Global Health Ideas

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Global Health Council 2: “Small is beautiful, but big is necessary”

Yesterday’s plenary session The First Mile: Setting the Framework for Effective Community Health Systems was a global health conference experiment.  The session linked the Global Health Council Conference (Washington, D.C.) to the Geneva Health Forum by video conference.  Keep in mind these were sessions attended by hundreds of people on both sides.  Louis Loutan, who modertated from Geneva, a self-professed “technical skeptic”, was so impressed by the technical success of the video conference that he proposed it as a model that we need to consider for future meetings.

Both meetings had complementary themes this year: “Community Health” and “Strengthening Health Systems and the Global Health Workforce”, respectively.  This session brought together these themes in the context of community health systems. 

Here’s who was involved from each side:

Geneva:
  • Sigrun Møgedal, HIV/AIDS Ambassador, NORAD, Ministry of Foreign Affairs, Norway
  • Frank K. Nyonator, Director, Policy, Planning, Monitoring, and Evaluation Division, Ghana Health Service, Ghana  
  • Halfdan Mahler, Former Director-General WHO, Switzerland
  • Moderator: Louis Loutan, MD, Head, Service of International and Humanitarian Medicine, Department of Community Medicine of Primary Care, University Hospitals, Geneva, Switzerland
Washington, D.C.:
  • Fazle Hasan Abed, Founder and Chair, Bangladesh Rural Advancement Committee (BRAC)
  • Gretchen Glode Berggren, MD, MScHyg, Consultant, International Health and Nutrition
  • Molly Melching, Founder and Executive Director, Tostan
  • Moderator: Nils Daulaire, MD, MPH, President and CEO, Global Health Council

I’m really happy that I attended this session because of the shift in thinking that it seems to represent.  Key quotes from each of the 6 people on the panels (tried to get quotes verbatim, but will be off by a few words):

  • “Health must not only be seen as a whole internally, but also externally as an integral part of social and economic development.” -Mahler [he had a beautiful metaphor involving kaleidoscopes, but I didn’t capture it – he also quoted Mark Twain and Niels Bohr]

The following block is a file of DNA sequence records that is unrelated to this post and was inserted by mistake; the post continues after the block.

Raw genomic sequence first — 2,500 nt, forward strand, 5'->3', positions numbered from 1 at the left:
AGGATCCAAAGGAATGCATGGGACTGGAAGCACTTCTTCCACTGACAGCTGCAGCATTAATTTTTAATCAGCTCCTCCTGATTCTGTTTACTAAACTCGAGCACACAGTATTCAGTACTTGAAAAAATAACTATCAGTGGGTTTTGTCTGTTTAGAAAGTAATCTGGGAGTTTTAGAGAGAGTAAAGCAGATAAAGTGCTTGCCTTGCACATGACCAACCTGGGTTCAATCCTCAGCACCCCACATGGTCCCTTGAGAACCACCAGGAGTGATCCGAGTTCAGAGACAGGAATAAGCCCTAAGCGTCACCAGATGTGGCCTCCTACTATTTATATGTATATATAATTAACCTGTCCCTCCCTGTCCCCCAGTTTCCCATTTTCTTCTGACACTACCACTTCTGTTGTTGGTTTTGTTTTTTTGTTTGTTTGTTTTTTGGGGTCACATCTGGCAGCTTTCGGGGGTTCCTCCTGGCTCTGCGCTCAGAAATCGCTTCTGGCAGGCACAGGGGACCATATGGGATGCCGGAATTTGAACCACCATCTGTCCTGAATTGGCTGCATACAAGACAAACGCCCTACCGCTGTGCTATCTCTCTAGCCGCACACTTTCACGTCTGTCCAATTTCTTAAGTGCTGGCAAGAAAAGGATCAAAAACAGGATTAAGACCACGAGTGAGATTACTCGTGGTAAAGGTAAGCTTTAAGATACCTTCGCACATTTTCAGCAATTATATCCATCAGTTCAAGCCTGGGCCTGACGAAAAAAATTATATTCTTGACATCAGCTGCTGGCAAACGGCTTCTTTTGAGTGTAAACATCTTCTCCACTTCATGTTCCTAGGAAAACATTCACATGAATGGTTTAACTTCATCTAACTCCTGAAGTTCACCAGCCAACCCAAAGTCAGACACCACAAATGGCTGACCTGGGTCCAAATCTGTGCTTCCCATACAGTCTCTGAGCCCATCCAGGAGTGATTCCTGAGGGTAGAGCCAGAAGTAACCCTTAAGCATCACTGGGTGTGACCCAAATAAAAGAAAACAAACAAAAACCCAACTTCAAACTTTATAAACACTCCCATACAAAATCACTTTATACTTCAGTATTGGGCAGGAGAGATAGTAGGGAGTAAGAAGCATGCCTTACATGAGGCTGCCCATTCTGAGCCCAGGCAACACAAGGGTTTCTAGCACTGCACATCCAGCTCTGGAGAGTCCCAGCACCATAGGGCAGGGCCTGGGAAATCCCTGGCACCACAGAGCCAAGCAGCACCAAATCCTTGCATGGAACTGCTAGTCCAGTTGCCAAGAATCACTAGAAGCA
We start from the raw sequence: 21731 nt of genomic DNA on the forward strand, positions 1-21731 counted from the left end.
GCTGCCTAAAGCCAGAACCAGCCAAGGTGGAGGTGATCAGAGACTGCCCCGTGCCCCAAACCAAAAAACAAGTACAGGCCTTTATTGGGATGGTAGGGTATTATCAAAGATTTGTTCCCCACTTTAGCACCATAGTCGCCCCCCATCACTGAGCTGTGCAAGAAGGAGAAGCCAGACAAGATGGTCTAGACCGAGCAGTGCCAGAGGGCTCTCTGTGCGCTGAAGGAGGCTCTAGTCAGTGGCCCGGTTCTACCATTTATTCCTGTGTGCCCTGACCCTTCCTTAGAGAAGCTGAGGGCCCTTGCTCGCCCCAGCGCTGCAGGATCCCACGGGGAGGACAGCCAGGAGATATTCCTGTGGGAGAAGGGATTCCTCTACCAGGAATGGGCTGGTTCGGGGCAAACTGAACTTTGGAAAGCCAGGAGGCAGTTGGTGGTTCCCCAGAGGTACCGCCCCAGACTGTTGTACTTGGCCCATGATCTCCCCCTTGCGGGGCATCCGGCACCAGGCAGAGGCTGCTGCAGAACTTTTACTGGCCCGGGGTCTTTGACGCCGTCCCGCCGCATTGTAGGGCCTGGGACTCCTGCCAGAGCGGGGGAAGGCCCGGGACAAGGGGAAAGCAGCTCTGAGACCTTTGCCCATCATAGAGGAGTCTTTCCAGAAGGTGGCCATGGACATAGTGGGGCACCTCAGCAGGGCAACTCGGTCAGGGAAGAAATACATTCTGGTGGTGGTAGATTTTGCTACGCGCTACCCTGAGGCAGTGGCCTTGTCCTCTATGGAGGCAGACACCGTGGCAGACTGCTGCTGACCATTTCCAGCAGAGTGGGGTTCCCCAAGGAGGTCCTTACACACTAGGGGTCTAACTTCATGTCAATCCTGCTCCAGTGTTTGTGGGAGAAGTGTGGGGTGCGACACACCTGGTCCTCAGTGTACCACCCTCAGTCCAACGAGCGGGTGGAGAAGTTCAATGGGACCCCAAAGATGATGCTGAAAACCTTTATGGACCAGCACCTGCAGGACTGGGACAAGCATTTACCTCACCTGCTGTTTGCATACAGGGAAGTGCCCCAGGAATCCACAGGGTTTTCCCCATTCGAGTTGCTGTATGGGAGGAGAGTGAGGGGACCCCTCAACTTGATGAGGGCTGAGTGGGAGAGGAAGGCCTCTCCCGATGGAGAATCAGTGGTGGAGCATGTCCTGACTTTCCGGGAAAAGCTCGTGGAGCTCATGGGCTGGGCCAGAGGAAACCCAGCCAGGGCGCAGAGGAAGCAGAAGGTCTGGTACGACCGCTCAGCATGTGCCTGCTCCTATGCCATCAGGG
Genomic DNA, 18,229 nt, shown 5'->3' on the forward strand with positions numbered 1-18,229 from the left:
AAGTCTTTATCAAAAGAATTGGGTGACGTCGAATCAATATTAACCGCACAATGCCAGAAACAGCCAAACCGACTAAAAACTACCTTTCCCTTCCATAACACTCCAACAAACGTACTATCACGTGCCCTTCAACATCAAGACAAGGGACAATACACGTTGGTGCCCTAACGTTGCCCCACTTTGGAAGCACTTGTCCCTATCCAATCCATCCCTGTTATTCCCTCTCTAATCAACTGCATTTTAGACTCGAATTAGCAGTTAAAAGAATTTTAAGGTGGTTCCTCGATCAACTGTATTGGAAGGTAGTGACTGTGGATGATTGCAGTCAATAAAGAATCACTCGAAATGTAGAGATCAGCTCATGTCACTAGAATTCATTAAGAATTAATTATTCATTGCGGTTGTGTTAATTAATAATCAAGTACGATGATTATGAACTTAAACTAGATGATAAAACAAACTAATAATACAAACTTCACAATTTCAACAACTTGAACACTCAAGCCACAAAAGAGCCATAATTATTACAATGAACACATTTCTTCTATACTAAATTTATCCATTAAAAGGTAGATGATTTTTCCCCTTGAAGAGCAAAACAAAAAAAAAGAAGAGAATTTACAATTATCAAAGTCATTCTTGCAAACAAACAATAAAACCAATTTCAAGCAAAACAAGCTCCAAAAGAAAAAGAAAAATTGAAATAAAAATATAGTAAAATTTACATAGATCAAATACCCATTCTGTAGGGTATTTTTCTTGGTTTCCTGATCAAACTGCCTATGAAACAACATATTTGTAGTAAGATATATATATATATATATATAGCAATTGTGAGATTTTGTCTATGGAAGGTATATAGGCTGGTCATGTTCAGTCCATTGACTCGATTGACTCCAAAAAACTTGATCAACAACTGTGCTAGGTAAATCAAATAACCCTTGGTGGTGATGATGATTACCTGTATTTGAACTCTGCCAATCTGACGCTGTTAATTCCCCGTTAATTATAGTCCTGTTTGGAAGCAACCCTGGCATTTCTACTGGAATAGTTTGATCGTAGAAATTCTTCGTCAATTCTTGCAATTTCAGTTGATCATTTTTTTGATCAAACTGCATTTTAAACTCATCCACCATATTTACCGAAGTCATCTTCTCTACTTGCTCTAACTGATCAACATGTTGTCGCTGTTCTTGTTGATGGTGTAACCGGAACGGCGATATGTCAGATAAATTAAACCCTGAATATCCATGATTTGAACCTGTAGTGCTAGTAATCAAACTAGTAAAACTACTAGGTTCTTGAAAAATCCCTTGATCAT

• “Maybe we can’t do great things, but we can do small things with great love.” -Berggren, quoting Mother Teresa who said this at the Global Health Council Conference in the 1980’s
  • “Doing holistic healthcare was hard, it was messy … it lost its energy” -Møgedal
  • “We need someone nearby, who tells us what’s wrong, what to do, and where to go.” – Nyonator, quoting an opinion leader from a community in Nigeria describing what is needed in terms of healthcare workforce
  • “If 10 people dig, and 10 people fill, we have plenty of dust, but no hole.” -Melching, citing one of her favorite African proverbs
  • “Small is beautiful, but big is necessary.” -Abed, describing BRAC’s village health worker system in Bangladesh

There were five themes throughout the session that stood out to me:

  1. Revisiting Alma-Ata
  2. Collective impatience
  3. Listen to the people
  4. Changing social norms
  5. Community health workers
The issue of food security was a recurrent one throughout.  The overall message was that there needs to be an increased emphasis on holistic primary healthcare using community resources, that understanding social norms was critical to success in improving health, and that this will take time.
Revisiting Alma-Ata
  • Why it came up: the WHO Declaration of Alma-Ata (PDF) is celebrating its 30th anniversary in September, Dr. Mahler directed the creation of the declaration, the WHO has recently recommitted to strengthening primary health care, and the theme of both conferences and this session were very relevant to Alma-Ata
  • There was a “total betrayal of Alma-Ata within months” because structural adjustment programs (e.g. FMI) “sapped energy” from health systems and “made it impossible for developing countries to conduct experiments necessary to test the recommendations achieved by global consensus” -Mahler
  • At the time, one of Mahler’s colleagues told him “It is not doable. We must only do what is doable.”
  • Alma-Ata is about “bottom-up” approaches and “social justice” -Møgedal
  • “It’s not about convincing your adversaries that they’re wrong, but it’s about uniting with your adversaries at a higher level of insight.” -Mahler
Collective impatience
  • “It takes time.” “We suffer from ‘Instant Coffee Syndrome’.” -Berggren
  • Møgedal spoke of an impatience that we have in addressing the problems of global health in the context of a “broad-based global health push”.
Listening to the people
  • “Let’s go back and listen to the people.” “Everyone deserves a home visit.” “We must return to be more in touch with people.” -Berggren
  • We need to think “where people are” and “what makes a difference to people” -Møgedal
Changing social norms
  • “We must change social norms.” -Nyonator
  • Melching spoke of the role of social networks and testimonials (not her words) in effecting behavior change in FGC (female genital cutting) with Tostan in West Africa.  She called this the “organized diffusion approach”.  The goal was “widespread change of social norms.”
  • We need “change agents and fieldworkers.” -Abed
Community health workers
  • “How come we keep talking about community health workers without talking about the support that they need?” “Work at each problem … solution in each context.” -Møgedal
  • “Community-based health workers need extra arms and legs.” “We must work with groups.” -Berggren
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Written by Jaspal

May 28, 2008 at 9:54 am

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